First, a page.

It had started to drizzle. This time, however, I hadn’t gone off and left my umbrella in my office. If I had I wouldn’t have hesitated to turn around and go get it. No, I’d left my umbrella at home. I’d just left the building where I worked and noticed a lot of people standing at the bus stop right across the street and the bus was approaching. There were just one problem: the bus was going the wrong way. Also even if this particular bus were going the right way it would not only take me far away from where I lived, its final stop was a parking lot/recycling center almost at the edge of the county. It’s really convenient for people who live in that area. They can park their cars at the recycling center in the morning, catch the bus into town, and then in the afternoon come back to find their car windows smashed in and their radios stolen, but that’s another story.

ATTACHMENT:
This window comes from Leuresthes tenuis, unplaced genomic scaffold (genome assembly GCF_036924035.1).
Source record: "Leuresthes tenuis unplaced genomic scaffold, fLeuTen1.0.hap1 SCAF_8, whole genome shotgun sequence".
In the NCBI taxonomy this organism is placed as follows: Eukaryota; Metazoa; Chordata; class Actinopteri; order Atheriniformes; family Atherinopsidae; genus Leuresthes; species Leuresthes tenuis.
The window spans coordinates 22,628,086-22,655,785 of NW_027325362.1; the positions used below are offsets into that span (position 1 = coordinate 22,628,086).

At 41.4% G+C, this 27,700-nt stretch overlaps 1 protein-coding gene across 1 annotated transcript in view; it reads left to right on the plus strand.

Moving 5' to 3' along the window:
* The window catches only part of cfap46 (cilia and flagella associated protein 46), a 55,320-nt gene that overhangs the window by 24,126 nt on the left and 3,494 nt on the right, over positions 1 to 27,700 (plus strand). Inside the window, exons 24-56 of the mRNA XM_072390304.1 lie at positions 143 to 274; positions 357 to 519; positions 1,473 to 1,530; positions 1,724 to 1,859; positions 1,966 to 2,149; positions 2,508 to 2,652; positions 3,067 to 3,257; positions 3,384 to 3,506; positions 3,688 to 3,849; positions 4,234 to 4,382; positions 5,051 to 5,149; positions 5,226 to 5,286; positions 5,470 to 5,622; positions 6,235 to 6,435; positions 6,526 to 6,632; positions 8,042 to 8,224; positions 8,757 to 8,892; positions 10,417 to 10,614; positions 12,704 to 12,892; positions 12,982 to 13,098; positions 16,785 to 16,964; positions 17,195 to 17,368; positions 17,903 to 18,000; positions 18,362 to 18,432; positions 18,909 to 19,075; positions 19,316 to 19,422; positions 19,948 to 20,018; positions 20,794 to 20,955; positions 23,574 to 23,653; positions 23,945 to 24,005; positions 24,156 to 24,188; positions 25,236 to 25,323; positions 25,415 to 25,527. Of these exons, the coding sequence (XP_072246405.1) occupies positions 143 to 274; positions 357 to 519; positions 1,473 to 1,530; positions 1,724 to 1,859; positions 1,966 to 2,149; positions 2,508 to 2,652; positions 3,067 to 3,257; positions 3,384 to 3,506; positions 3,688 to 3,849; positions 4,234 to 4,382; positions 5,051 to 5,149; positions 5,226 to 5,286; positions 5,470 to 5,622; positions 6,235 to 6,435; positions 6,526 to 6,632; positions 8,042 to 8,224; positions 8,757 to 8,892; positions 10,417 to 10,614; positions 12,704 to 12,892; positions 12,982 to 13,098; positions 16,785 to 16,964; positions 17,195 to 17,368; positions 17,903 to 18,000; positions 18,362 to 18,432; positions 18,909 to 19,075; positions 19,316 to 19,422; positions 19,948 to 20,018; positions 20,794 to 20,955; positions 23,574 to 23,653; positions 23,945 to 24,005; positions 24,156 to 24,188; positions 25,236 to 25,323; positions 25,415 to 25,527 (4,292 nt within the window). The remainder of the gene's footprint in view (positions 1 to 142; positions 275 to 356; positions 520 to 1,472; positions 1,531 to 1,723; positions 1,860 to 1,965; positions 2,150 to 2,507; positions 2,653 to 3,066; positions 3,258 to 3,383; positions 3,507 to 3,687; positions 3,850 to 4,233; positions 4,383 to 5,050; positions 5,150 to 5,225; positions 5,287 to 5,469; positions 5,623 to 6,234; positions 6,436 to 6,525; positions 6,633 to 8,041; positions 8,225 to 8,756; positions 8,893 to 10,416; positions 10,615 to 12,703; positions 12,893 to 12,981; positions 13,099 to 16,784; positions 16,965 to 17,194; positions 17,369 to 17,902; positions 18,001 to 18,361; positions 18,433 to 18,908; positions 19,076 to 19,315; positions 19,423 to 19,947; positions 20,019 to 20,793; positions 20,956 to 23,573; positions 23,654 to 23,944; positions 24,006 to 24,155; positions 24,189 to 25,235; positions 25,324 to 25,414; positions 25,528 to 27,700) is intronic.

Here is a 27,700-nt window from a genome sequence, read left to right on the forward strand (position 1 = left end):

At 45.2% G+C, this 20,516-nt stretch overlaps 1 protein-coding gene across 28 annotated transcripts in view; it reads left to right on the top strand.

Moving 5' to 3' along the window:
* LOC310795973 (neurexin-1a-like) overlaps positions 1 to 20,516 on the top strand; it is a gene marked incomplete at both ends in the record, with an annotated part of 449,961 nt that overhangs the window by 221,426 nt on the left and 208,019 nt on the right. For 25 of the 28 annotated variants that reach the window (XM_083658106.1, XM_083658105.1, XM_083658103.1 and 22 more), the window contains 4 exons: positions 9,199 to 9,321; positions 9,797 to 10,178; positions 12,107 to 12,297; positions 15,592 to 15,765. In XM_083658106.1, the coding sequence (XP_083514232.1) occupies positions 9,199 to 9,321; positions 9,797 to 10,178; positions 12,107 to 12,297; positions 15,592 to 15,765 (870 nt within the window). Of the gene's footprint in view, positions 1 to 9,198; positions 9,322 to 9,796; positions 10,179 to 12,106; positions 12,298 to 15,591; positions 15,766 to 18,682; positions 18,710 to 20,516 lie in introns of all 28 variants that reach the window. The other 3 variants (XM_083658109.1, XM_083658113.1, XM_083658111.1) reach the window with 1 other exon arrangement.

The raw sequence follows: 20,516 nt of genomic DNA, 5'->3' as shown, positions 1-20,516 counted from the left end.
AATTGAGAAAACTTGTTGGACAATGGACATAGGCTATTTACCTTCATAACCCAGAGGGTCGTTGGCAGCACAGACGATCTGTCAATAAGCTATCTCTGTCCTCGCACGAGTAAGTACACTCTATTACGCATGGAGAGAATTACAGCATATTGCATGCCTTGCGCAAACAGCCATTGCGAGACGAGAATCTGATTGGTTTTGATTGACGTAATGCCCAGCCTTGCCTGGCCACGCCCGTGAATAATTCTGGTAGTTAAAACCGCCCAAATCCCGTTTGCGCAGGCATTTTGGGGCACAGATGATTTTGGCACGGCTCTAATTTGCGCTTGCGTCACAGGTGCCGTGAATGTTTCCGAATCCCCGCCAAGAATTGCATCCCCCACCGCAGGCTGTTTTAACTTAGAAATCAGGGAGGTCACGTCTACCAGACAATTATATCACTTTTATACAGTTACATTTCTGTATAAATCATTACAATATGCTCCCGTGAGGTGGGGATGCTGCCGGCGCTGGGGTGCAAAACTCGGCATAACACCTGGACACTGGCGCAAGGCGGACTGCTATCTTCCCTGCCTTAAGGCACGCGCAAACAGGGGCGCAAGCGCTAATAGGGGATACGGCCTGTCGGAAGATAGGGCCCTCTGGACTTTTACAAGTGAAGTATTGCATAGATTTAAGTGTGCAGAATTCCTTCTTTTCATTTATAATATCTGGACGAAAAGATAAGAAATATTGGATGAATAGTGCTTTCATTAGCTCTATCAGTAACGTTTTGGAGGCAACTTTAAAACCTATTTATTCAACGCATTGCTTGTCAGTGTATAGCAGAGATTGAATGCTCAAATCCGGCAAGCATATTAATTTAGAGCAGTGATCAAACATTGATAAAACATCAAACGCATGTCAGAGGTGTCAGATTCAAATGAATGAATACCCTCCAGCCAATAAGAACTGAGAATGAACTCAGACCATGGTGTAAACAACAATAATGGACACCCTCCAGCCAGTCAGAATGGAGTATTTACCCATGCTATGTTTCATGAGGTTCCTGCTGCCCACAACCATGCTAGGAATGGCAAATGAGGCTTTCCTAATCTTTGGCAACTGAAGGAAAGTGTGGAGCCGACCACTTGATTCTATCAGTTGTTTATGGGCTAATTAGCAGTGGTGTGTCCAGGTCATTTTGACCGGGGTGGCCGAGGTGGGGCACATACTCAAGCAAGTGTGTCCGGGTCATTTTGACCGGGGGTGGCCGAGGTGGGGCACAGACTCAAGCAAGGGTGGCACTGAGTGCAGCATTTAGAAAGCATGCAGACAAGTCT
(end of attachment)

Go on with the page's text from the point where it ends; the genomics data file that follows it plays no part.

And that’s when it hit me. This bus was going downtown. All the way downtown. It was going to the depot where all the other buses go. The bus route map is like a giant spider web, a circular one, except the spider is clearly drunk and has been eating some really weird insects which is why there are no straight lines and the threads are all different colors. I probably should have stopped that simile before it went too far. The important thing is rather than walking in the light rain the usual mile to my usual bus stop I could hitch a ride all the way downtown and catch an outgoing bus from the depot.
Yes it would cost twice as much—years ago drivers used to give out paper transfers that were ten cents and that expired within half an hour, which never really mattered because no driver really bothered to look at the time stamp on a transfer. I once found a month old one in my pocket and a driver took it without a second look. Then they upgraded to a new automated system and scrapped the transfers. That didn’t bother me. I’d rather pay two fares and stay out of the rain.
And my plan worked perfectly. When I got to the bus stop near my home it wasn’t drizzling anymore. It was pouring.